I walked up on the first little buck and he was dead. The second buck was maybe 10 yards from him so I walked over and checked him. He too was dead. I walked over to the third deer and he was breathing his last. I had pulled the shot and hit him just back of his jawbone but hitting the spine. I waited a bit to make sure he was dead and didnít need a mercy shot and as I was watching him I noticed some movement off to my side. I looked and the 4th deer, a real small spike was slowly walking away, shaking his head. Now normally a small deer wouldnít walk away from a hit from the 41 Auto Mag, pretty much like my 41 GNR in power. That would be like walking away from a lightning strike. But I hate wounding something and letting them get away so I started walking over to where he had fallen to see if I could tell where I had hit him. Bright frothy blood means a lung shot. Bright red blood a muscle shot and dark red is normally a liver shot. Blood with green fluid in it meant the dreaded gut shot. No blood at all means I just plain missed.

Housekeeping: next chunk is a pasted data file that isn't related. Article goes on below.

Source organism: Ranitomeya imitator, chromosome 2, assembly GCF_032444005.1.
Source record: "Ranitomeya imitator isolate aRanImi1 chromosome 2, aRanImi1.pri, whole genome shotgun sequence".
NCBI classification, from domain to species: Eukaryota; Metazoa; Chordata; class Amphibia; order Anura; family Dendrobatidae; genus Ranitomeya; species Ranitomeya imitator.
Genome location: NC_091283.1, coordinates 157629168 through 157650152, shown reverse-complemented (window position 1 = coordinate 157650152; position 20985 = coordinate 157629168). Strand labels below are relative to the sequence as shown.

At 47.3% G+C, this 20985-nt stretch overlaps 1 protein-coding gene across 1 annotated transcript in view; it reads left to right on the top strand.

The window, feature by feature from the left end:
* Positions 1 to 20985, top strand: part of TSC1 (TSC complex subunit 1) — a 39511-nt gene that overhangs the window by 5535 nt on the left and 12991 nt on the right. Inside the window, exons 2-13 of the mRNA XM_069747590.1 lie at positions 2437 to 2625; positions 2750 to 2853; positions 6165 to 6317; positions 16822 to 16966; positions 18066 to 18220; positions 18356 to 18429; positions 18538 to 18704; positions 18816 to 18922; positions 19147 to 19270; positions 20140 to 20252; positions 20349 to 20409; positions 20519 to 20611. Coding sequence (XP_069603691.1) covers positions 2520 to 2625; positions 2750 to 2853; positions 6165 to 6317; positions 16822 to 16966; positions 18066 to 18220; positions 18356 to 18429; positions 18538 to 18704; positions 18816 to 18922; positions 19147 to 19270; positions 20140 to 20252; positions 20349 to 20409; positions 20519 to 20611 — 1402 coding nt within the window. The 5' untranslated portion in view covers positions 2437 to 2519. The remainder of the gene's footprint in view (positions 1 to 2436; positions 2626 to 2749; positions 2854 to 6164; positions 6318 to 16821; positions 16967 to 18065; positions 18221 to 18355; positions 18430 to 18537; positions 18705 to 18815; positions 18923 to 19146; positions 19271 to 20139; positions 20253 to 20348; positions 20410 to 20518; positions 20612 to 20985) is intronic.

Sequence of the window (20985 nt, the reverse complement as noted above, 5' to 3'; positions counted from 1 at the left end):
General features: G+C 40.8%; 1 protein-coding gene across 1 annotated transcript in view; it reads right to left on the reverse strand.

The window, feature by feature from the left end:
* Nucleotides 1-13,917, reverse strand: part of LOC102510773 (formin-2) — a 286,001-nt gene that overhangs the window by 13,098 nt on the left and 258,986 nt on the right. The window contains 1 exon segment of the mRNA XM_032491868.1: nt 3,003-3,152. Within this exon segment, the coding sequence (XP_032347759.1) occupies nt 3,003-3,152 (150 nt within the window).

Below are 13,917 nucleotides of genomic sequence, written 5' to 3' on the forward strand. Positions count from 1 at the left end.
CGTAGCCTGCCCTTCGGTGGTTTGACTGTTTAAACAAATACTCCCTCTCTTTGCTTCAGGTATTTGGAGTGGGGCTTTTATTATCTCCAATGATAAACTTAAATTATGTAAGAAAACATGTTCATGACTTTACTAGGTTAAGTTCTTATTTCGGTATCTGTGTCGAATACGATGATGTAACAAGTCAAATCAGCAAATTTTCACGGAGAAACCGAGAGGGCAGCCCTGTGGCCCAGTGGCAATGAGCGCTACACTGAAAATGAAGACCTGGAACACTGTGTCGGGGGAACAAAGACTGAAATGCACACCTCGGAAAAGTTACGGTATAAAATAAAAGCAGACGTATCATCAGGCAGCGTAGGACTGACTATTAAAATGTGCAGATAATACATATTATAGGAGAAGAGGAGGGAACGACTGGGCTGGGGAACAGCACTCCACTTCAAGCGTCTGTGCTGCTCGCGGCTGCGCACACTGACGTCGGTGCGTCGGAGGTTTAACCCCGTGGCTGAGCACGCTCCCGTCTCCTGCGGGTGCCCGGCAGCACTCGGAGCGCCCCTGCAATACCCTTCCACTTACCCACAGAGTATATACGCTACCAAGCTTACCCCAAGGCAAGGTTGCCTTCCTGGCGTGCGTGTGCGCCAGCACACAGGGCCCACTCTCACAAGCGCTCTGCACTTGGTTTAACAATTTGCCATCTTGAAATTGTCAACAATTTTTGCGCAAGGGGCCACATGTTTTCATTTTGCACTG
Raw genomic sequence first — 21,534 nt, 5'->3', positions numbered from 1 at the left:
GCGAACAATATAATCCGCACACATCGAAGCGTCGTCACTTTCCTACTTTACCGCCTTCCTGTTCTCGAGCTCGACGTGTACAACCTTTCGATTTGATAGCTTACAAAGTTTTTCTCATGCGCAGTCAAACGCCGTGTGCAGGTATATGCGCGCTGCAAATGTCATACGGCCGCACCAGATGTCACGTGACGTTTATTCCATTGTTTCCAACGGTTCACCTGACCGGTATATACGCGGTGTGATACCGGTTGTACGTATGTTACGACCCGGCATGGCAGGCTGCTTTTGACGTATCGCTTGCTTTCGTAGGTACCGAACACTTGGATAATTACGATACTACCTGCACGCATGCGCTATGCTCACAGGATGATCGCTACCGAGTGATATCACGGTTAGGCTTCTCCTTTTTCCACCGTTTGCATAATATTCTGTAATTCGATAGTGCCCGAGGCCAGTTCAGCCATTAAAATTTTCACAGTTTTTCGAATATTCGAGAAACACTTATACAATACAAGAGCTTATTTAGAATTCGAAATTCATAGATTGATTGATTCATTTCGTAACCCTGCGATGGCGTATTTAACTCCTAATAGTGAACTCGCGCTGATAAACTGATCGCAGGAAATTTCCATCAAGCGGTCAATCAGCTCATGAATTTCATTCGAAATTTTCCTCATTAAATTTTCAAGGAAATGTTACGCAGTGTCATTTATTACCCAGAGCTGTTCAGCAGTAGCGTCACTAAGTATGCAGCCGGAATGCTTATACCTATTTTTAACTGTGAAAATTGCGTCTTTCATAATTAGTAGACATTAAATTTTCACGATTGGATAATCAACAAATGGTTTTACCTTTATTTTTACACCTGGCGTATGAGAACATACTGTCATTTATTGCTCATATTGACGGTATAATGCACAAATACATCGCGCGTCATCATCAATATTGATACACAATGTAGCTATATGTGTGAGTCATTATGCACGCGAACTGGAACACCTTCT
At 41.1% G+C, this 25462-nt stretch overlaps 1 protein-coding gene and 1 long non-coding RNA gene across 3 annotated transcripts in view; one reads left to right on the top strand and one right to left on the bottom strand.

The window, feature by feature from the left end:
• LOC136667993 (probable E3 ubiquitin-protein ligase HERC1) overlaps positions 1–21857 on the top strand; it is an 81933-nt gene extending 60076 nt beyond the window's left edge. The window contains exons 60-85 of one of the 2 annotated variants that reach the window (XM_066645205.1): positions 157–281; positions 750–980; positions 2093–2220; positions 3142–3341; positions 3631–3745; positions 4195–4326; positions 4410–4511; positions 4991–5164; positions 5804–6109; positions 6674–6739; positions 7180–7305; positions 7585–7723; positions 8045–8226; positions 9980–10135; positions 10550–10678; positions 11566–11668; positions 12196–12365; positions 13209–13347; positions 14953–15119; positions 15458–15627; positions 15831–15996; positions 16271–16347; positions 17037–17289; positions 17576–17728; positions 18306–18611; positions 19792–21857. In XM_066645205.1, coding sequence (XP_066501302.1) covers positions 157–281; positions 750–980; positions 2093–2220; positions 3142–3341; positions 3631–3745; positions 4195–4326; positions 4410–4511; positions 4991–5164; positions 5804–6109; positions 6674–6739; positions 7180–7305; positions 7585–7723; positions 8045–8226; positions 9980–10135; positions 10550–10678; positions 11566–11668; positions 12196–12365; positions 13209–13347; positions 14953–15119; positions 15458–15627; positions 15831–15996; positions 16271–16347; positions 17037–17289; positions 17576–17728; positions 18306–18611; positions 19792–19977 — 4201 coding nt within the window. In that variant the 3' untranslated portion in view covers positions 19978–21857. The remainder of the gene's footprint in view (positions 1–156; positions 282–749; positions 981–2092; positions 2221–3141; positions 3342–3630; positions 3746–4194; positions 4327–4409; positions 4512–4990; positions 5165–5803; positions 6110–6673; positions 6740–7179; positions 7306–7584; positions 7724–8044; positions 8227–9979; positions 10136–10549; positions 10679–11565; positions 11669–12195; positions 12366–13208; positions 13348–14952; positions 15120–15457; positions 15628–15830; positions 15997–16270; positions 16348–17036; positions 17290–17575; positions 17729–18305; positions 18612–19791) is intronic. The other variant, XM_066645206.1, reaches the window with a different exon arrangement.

I walked to the scuffed up spot where he fell and started looking for blood sign. I found nothing. I got down on my hands and knees looking for any sign. Then I saw it. The little guy had about 6 inches of horn showing and I found almost 4 inches of it lying where he fell. The bullet from the neck shot deer had gone all the way thru him, veering off a bit after hitting the spine and hitting the little buck in the horn, maybe an inch or 2 up from the base of the horn. That was why he was shaking his head when he staggered off. He would have a helluva headache the next day and a great story to tell his buddies but other than that he would be fine. And I realized the work I had ahead of me skinning and butchering 3 full grown whitetail deer. My wife reminded me of that day every time I went out deer hunting after that. She would say ďONEí. I would smile and hold up one finger. In most cases she would hold up one finger too, just a different finger.